This weekend our country weathered another devastating blow. A gunman killed many dozens of people in Orlando, FL. My kids and I first heard about it when only hours later we were praying about it in church, asking for God’s mercy and comfort for every person touched by this horrific attack. Ours is a country in deep pain. We have all seen the headlines and heard the soundbites to attest. So much is broken, so much pain upon pain upon pain.
Before this latest shooting grabbed the headlines it was scathing reports on a shocking rape, vicious attacks and counterattacks as part of a ruthless and disheartening political campaign year, cruel judgment piled on strangers in the wake of a tragic incident at the Cincinnati Zoo. It seems there are no bounds to the stories that will pop up and stir our ire. Ours is a country full of rhetoric, anger, and fear.
I see it on my social media feed. In the wake of whatever tragedy hits that day I see people speaking with frustration, anger, and force. I see them echo my own sentiments of helplessness mingled with disbelief and resolve to make things different going forward. We want things to be different, all of us. Even those we call our enemies.
And it saddens me to see that we call so many our enemies. My liberal friends demonize the right. My conservative friends express disgust for the rhetoric and the policies of the left. Everyone is angry and yelling about each other, but not speaking with each other. In our anger and despair we scream out solutions on Facebook and Twitter, lacing our rants with sarcasm and disdain as though those who disagree with us actually enjoy mass shootings, violent assaults, and the tragic deaths of endangered animals. We are yelling and yelling and yelling but we don't see that beyond these screens, our vitriol is directed at our neighbor and theirs at us.
That is not the kind of country I want to live in.
For all the times I’ve seen someone lament on social media about What kind of society do we want to be? even as they spew grenades at the gun lobbyists or the abortion activists or privileged white men in suits, I think I want to be part of a society of people willing to listen to one another. And that starts with me.
I must be willing to listen. Because as much as I believe what I believe with all my heart and soul and strength and being, I know that my enemy holds beliefs dearly too. So maybe we’re not so different. Nobody thinks of themselves as the enemy. We all think of ourselves as being in the right. I ought to remember that my enemy thinks so too.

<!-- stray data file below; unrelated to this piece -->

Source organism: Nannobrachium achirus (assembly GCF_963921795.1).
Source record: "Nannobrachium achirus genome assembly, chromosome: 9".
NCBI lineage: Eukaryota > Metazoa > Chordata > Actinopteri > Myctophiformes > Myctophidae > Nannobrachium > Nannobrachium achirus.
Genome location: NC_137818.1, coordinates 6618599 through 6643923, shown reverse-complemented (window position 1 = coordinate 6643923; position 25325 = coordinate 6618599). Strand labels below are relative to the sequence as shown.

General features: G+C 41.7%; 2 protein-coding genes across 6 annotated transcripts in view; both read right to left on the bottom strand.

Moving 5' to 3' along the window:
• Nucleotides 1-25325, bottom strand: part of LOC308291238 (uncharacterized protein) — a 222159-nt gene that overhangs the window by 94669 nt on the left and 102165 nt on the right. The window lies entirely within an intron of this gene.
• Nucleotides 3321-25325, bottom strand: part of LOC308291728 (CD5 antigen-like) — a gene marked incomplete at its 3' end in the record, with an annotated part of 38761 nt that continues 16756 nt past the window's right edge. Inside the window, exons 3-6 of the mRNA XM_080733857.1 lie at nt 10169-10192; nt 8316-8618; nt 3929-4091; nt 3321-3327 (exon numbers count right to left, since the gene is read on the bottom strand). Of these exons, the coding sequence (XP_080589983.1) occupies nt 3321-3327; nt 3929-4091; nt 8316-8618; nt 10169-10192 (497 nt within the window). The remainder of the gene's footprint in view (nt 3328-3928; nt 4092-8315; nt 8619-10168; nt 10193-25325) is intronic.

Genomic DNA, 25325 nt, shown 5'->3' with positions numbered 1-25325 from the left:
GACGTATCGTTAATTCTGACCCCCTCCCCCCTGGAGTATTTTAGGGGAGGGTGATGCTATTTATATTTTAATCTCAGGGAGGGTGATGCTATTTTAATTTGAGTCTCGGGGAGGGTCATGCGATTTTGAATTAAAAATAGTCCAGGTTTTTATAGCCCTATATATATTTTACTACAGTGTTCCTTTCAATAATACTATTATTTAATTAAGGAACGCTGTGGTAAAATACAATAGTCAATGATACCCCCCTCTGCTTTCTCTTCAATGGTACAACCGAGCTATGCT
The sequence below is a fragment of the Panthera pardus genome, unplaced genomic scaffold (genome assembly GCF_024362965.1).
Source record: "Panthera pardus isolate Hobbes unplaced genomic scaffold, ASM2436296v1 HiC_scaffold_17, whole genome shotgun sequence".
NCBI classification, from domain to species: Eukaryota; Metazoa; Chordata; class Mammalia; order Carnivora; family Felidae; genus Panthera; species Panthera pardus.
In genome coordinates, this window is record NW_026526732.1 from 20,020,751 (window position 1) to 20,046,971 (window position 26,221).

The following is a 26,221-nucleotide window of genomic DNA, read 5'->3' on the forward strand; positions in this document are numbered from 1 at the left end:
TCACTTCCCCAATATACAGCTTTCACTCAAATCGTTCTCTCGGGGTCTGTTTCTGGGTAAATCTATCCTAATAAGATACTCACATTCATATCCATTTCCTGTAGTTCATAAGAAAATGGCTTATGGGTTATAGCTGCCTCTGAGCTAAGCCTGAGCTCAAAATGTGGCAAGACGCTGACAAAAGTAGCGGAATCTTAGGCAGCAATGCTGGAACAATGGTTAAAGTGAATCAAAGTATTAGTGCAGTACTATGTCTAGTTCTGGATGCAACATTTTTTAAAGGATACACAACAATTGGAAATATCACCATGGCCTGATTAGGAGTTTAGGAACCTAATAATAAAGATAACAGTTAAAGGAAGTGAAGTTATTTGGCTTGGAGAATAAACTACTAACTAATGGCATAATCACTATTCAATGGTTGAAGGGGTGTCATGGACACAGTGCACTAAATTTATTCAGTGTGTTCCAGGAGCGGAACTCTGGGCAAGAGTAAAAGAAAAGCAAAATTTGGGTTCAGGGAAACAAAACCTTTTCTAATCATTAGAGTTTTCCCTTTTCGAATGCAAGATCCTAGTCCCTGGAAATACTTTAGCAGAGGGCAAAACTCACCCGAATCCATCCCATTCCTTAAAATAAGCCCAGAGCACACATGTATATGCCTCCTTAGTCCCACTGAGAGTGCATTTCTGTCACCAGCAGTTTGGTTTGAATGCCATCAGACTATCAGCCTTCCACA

I am not saying I don’t want to stand for what I believe in; I am not saying it’s not right to speak out. All I’m saying is we could improve our listening. It doesn’t have to be one or the other; it doesn’t have to be listen or stand up for what matters to you. It doesn't have to be gun control or better mental health. It doesn’t have to be end abortion or help pregnant women in distress. We can do both. We can consider both. We can talk and listen about both.
My dear brothers, take note of this: Everyone should be quick to listen, slow to speak, and slow to become angry, for man’s anger does not bring about the righteous life God desires.
I open up my social media feeds and there’s not a lot of listening apparent among us. We all have something to say, but how many of us are thoughtfully considering our enemy’s point of view? They clearly have one—might we not benefit from trying to understand it better? We are quick to speak, quick to anger, and the world keeps moving as it is.
What might happen if our kids were to listen a little better than we have modeled for them? What might the world look like if we quieted our tongues and opened our ears? That’s the kind of society I want us to be. That’s what I want my kids to experience. A society where what each of us has to say will be heard and considered, where the tragic, senseless death of fifty plus civilians on a summer night out on the town will not only rock our souls but will take the breath from our lungs so the screaming stops for a moment, and we can hear the collective question: What have we together created, where do we go from here, and what can I do to help?